After many years of disjointed legislation, the new Spatial Planning and Land Use Management Act has finally been implemented in South Africa. This legislation requires a holistic spatial planning system that includes development principles, policy, spatial planning on all levels of government, land use management and control. The development principles relate to spatial justice, redress, inclusion, resilience, efficiency, sustainability and good administration. At the same time the act mandates land use zoning as the form of development control, yet zoning has been criticised as being exclusionary, unjust and unsustainable. It is thus in conflict with the principles of the act. This raises the question: if not zoning, what other form of land use management and control will be suitable for South Africa and other countries with a similar colonial history? This paper considers the role of land use management and the criteria for an appropriate system in circumstances of weak municipal government capacity. As part of the argument it considers the arguments around zoning and then evaluates the applicability of alternative forms of development control in the South African context. The paper concludes with a suggestion for a land use management system based on a transect adapted to the South African landscape using various forms of land use management such as performance zoning, form based codes and local spatial plans, where applicable in the local context, within the transect.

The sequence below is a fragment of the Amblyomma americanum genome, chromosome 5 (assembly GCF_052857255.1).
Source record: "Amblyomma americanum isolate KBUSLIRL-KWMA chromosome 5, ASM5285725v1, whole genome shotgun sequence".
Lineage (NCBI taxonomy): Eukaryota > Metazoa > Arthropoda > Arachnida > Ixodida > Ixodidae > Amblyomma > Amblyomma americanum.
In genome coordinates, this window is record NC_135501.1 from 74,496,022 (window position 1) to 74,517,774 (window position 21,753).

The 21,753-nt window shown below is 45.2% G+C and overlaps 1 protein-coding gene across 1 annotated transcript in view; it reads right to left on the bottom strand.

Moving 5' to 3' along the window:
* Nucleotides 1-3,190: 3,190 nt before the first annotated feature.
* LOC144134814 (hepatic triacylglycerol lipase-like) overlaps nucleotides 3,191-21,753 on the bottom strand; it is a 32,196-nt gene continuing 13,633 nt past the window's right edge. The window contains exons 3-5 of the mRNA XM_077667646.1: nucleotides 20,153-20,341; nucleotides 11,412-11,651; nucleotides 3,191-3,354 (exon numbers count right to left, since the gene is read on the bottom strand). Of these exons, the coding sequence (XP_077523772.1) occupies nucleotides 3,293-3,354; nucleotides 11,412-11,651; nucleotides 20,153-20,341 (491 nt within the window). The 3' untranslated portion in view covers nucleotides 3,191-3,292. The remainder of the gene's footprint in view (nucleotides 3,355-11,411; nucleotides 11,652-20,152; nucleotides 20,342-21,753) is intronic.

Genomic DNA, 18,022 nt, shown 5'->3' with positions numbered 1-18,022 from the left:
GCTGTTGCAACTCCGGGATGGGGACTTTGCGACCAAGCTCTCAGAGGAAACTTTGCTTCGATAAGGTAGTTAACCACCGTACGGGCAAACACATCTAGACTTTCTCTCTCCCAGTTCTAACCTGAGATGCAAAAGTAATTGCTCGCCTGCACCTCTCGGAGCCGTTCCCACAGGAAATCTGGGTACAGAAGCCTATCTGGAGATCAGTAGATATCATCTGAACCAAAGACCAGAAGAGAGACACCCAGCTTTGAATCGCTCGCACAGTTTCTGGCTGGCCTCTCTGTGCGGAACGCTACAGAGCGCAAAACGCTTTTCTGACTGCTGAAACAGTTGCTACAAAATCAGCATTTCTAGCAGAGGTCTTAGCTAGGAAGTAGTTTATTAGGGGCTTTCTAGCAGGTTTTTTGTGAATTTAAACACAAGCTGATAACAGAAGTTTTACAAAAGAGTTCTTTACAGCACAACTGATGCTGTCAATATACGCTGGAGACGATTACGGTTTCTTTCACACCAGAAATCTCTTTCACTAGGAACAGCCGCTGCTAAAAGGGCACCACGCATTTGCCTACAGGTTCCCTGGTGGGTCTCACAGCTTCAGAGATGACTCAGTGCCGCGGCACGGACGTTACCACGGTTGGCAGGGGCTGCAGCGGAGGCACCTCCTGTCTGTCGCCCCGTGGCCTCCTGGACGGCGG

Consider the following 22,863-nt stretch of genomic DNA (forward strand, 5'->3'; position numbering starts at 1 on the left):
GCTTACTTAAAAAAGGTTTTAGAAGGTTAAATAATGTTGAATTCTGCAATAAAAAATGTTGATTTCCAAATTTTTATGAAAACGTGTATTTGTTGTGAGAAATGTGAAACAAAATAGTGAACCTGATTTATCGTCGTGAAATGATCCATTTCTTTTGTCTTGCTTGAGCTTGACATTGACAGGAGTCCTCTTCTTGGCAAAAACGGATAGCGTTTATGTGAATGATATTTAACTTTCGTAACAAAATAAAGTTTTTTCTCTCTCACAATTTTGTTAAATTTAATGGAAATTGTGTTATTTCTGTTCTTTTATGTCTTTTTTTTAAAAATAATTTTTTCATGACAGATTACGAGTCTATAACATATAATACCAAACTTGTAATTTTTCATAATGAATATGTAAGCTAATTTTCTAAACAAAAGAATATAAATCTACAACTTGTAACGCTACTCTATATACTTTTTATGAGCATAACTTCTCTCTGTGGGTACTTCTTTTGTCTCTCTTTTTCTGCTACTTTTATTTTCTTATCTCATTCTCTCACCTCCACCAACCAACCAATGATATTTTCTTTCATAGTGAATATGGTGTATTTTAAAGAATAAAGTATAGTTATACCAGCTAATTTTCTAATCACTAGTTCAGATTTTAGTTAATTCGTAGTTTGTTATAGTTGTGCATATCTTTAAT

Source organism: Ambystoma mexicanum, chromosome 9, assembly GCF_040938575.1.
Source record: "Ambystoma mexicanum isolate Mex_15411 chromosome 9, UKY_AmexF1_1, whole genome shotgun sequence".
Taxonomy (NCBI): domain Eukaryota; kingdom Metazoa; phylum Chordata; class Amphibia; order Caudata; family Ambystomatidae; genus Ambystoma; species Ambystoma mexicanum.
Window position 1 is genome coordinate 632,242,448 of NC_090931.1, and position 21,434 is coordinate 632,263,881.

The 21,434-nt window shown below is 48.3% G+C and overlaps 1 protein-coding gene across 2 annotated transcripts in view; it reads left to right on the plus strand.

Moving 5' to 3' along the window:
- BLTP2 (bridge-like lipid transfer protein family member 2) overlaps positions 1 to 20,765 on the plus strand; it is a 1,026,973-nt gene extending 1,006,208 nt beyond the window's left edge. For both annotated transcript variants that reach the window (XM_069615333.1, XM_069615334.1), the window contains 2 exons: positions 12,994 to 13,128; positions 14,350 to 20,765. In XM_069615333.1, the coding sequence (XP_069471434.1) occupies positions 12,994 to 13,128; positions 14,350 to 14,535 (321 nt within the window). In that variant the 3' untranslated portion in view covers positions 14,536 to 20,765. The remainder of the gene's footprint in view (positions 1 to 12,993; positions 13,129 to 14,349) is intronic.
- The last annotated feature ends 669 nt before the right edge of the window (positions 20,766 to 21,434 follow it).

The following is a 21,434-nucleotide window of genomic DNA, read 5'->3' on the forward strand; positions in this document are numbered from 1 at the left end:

Full paper by Land Use Policy via ScienceDirect
Photo Credit: Wikimedia
|Publisher||Land Use Policy|
|Other Numbers||Vol. 55, p. 257-264|